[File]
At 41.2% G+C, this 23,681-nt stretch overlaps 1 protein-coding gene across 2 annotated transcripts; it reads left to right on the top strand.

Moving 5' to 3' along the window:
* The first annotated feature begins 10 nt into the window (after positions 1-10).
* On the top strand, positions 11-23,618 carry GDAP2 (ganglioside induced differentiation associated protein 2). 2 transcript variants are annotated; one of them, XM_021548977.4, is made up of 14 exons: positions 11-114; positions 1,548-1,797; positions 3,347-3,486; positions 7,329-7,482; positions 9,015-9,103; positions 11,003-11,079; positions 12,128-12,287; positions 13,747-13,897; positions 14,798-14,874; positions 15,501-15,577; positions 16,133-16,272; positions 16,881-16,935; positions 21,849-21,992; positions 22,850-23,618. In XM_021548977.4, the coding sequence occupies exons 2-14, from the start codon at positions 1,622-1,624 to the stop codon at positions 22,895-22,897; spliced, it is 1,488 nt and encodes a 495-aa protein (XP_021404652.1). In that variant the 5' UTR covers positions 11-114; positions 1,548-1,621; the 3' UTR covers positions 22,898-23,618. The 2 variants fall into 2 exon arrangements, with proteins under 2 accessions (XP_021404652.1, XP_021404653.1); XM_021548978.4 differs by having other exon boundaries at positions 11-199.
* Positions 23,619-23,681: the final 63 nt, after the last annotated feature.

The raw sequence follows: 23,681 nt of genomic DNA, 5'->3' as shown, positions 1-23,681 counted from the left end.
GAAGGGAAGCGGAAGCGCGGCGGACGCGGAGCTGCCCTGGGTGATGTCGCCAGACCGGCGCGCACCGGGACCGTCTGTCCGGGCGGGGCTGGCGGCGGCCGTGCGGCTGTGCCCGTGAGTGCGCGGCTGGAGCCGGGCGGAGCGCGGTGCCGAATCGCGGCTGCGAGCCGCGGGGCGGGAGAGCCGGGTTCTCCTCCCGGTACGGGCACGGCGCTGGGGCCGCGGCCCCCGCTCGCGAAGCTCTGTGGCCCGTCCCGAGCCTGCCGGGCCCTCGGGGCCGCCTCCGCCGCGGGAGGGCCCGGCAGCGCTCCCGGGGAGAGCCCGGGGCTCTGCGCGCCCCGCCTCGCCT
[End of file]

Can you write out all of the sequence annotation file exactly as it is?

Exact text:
At 41.2% G+C, this 23,681-nt stretch overlaps 1 protein-coding gene across 2 annotated transcripts; it reads left to right on the top strand.

Moving 5' to 3' along the window:
* The first annotated feature begins 10 nt into the window (after positions 1-10).
* On the top strand, positions 11-23,618 carry GDAP2 (ganglioside induced differentiation associated protein 2). 2 transcript variants are annotated; one of them, XM_021548977.4, is made up of 14 exons: positions 11-114; positions 1,548-1,797; positions 3,347-3,486; positions 7,329-7,482; positions 9,015-9,103; positions 11,003-11,079; positions 12,128-12,287; positions 13,747-13,897; positions 14,798-14,874; positions 15,501-15,577; positions 16,133-16,272; positions 16,881-16,935; positions 21,849-21,992; positions 22,850-23,618. In XM_021548977.4, the coding sequence occupies exons 2-14, from the start codon at positions 1,622-1,624 to the stop codon at positions 22,895-22,897; spliced, it is 1,488 nt and encodes a 495-aa protein (XP_021404652.1). In that variant the 5' UTR covers positions 11-114; positions 1,548-1,621; the 3' UTR covers positions 22,898-23,618. The 2 variants fall into 2 exon arrangements, with proteins under 2 accessions (XP_021404652.1, XP_021404653.1); XM_021548978.4 differs by having other exon boundaries at positions 11-199.
* Positions 23,619-23,681: the final 63 nt, after the last annotated feature.

The raw sequence follows: 23,681 nt of genomic DNA, 5'->3' as shown, positions 1-23,681 counted from the left end.
GAAGGGAAGCGGAAGCGCGGCGGACGCGGAGCTGCCCTGGGTGATGTCGCCAGACCGGCGCGCACCGGGACCGTCTGTCCGGGCGGGGCTGGCGGCGGCCGTGCGGCTGTGCCCGTGAGTGCGCGGCTGGAGCCGGGCGGAGCGCGGTGCCGAATCGCGGCTGCGAGCCGCGGGGCGGGAGAGCCGGGTTCTCCTCCCGGTACGGGCACGGCGCTGGGGCCGCGGCCCCCGCTCGCGAAGCTCTGTGGCCCGTCCCGAGCCTGCCGGGCCCTCGGGGCCGCCTCCGCCGCGGGAGGGCCCGGCAGCGCTCCCGGGGAGAGCCCGGGGCTCTGCGCGCCCCGCCTCGCCT